Fond memories of growing up in Osterdock

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Ivanelle Bolsinger fondly remembers her adventerous childhood growing up in Osterdock. (Press photo by Caroline Rosacker)

By Caroline Rosacker

Ivanelle Bolsinger grew up in Osterdock with 12 siblings. Listed from oldest to youngest are Alvina, Ruth, Clyde, Arlene, Clark, Ila, Ivan, Harvey, Ivanelle, Marjorie, Loren and Velma. Her parents, Frank Daniel "Jack" Moser, and Maggie Augusta (Noack) Moser, had their hands full with their spirited children. 

Ivanelle, who celebrated her 91st birthday on May 28, recently sat down with The Press and recalled her adventurous life. 

"We didn't have much, but we always had plenty to do, and never were without," she began. 

Her father, who was a talented musician, performed locally."My dad enjoyed music and played a fiddle, coronet, trombone and trumpet. My sister, Ruth, played the piano. Once in a while the two of them played together at events," she commented. "Eventually Clarence and Walter Meyer, Irvin and Martin Walter, and Ernie Wolters joined my dad and they formed the 'Jolly Ridge Hillbillies Band.' They played for barn dances and lots of wedding dances. I'll always remember my dad bringing home one Mr. Goodbar candy bar for seven of us kids. We would divide the candy bar so we could all have a little bite. What a treat! We always looked forward to it."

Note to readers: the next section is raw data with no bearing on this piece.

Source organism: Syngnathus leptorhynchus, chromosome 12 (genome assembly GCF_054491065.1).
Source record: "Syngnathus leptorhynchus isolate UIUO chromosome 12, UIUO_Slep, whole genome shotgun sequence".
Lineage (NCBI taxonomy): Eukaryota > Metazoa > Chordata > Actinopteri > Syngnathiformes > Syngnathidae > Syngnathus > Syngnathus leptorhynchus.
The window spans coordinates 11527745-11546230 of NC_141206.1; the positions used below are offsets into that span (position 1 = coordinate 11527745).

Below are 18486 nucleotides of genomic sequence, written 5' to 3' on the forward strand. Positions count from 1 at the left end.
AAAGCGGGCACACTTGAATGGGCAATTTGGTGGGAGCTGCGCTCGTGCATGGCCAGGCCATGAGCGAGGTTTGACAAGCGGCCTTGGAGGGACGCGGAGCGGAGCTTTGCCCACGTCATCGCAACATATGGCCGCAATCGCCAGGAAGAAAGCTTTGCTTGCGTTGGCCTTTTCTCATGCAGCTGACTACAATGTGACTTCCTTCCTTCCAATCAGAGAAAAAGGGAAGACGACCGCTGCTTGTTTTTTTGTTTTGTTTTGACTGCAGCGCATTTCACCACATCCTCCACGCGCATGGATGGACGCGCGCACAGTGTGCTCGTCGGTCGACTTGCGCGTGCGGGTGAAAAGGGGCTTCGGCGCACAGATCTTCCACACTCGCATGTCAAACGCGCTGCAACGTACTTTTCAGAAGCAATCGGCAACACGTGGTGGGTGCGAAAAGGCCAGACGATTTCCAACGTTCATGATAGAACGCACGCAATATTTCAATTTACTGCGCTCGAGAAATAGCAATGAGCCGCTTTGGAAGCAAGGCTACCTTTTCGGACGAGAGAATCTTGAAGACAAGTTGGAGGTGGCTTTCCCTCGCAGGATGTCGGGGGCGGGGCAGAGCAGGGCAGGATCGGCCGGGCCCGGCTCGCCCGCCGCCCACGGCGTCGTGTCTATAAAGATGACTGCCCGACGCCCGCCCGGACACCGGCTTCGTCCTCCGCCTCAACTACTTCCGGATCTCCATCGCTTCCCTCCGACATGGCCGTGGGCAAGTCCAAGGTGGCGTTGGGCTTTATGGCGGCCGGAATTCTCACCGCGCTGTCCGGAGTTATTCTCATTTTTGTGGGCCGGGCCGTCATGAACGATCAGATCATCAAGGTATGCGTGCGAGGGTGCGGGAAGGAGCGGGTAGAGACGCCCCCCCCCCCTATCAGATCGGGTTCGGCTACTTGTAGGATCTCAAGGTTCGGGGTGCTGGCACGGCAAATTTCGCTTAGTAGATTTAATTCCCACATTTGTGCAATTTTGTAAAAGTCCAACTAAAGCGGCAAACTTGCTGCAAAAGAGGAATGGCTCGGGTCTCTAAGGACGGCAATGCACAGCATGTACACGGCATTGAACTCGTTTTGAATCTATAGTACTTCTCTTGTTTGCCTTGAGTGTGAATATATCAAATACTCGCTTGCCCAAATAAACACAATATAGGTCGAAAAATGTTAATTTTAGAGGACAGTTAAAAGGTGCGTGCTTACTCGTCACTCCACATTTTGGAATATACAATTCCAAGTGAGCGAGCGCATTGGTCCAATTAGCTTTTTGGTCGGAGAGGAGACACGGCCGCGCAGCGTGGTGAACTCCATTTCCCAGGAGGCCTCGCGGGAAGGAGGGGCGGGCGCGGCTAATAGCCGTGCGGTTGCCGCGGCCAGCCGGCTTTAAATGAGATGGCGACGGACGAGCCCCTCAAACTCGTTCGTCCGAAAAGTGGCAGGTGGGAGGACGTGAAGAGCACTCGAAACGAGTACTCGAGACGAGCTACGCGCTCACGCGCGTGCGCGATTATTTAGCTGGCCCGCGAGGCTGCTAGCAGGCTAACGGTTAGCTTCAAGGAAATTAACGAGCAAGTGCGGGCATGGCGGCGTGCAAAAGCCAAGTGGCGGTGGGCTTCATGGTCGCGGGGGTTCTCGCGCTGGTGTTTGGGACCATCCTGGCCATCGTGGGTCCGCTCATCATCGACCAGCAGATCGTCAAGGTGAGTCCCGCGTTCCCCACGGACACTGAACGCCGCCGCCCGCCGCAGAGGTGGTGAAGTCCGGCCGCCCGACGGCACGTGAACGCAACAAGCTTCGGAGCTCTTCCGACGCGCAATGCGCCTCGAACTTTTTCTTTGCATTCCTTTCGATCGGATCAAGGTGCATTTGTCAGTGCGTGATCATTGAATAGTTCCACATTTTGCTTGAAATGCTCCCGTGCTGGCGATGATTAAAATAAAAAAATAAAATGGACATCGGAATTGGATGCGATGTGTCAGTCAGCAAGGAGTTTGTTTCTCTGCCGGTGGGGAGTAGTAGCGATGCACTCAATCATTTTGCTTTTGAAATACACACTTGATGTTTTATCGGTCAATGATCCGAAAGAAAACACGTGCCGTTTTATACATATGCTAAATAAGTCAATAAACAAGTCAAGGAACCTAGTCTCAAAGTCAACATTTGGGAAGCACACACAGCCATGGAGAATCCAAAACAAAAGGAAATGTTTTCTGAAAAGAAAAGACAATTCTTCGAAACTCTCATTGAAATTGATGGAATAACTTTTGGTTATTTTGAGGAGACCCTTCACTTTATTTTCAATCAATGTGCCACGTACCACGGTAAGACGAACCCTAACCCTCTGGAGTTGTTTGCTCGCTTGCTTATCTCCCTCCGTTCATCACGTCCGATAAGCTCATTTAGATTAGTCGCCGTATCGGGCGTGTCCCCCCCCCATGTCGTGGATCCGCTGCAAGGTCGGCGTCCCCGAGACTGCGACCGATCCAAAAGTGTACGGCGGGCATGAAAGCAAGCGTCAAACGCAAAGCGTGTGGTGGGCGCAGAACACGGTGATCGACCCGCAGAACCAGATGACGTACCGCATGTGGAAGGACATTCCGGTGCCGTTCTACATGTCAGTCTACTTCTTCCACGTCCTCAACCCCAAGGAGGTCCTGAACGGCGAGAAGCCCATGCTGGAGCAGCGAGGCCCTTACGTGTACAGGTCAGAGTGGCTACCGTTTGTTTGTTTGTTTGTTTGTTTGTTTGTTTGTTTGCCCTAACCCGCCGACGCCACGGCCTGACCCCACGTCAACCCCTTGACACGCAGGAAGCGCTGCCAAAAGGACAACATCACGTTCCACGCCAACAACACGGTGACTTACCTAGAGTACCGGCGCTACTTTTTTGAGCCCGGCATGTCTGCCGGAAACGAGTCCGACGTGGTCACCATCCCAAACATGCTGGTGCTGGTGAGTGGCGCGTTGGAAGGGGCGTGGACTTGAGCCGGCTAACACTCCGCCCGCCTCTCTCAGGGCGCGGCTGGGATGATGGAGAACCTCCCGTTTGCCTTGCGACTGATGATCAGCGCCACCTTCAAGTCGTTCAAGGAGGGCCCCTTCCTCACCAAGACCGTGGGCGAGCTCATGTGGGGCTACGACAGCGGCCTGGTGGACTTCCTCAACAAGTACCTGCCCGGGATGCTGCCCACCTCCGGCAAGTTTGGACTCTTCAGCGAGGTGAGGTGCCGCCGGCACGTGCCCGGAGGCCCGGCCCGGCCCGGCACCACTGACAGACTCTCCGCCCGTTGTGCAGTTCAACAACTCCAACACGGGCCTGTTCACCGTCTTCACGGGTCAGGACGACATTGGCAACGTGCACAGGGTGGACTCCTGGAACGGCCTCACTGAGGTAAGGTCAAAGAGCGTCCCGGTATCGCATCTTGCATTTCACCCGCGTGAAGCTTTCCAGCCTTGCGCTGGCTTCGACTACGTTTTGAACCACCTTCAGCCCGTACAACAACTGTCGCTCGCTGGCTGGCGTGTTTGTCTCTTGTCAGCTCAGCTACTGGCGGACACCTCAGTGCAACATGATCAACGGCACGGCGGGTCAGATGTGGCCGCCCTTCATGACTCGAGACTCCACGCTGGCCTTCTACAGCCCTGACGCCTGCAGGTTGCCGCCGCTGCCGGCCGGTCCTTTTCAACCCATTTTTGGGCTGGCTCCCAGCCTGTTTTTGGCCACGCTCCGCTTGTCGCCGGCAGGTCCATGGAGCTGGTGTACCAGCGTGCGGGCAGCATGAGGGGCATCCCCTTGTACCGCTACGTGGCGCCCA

Ivanelle's father earned money for his large family cutting hair and working as a carpenter and mason worker. On April 25, 1940, he passed away at age 50  leaving his young widow to raise their large family. "My dad had been ill throughout the previous winter with a lingering sickness and died of a heart attack. My brother, Ivan, happened to be home from school that morning," she remembered. "Good thing he was with mom, as he went for help. It was a sad day. The rest of us kids were in school. I remember Connie Borrett telling us our dad passed away. My sister, Velma, was only one year old at the time."

There were still seven children living at home at the time. Ivanelle's mother was very resourceful with her meager widow's stipend. "My mother got $35 dollars a month for her and seven of us kids. Even though it wasn't much she was able to buy a brand new Speed Queen washing machine from Hank Willman at the Osterdock store. It cost $90 dollars, and she paid $5 a month until she paid it off."

A wood cutting accident provided a strange curiosity for the Moser Children. "One day Ivan, Harvey and Clyde were cutting wood for firewood on top of the hill. Ivan cut his big toe off and they ran to town to see if Dr. Palmer could save it and stitch it back on. Dr. Palmer couldn't reattach it but he did put it in a jar so Ivan could take it home," she laughed. "Us kids put the toe in a jar and buried it by the outhouse so we knew where it was. Once in awhile we'd dig it up just to look at it and bury it again."

Mischief followed the Moser children wherever they roamed. "We lived right by the creek and like to go fishing. Lots of time Leland Sprague, our nephew, went along," she looked back. "We had to dig fish worms for bait. We had some ducks that followed along and ate the worms as we were digging them up. One of the ducks was only half grown, and we decided to put him in the bucket with a bunch of worms and let him eat until he was full. When he jumped out of the bucket he keeled over dead. We all cried. I don't know if we were crying over the duck or if we were afraid of our mom. After all, that was meat for the table."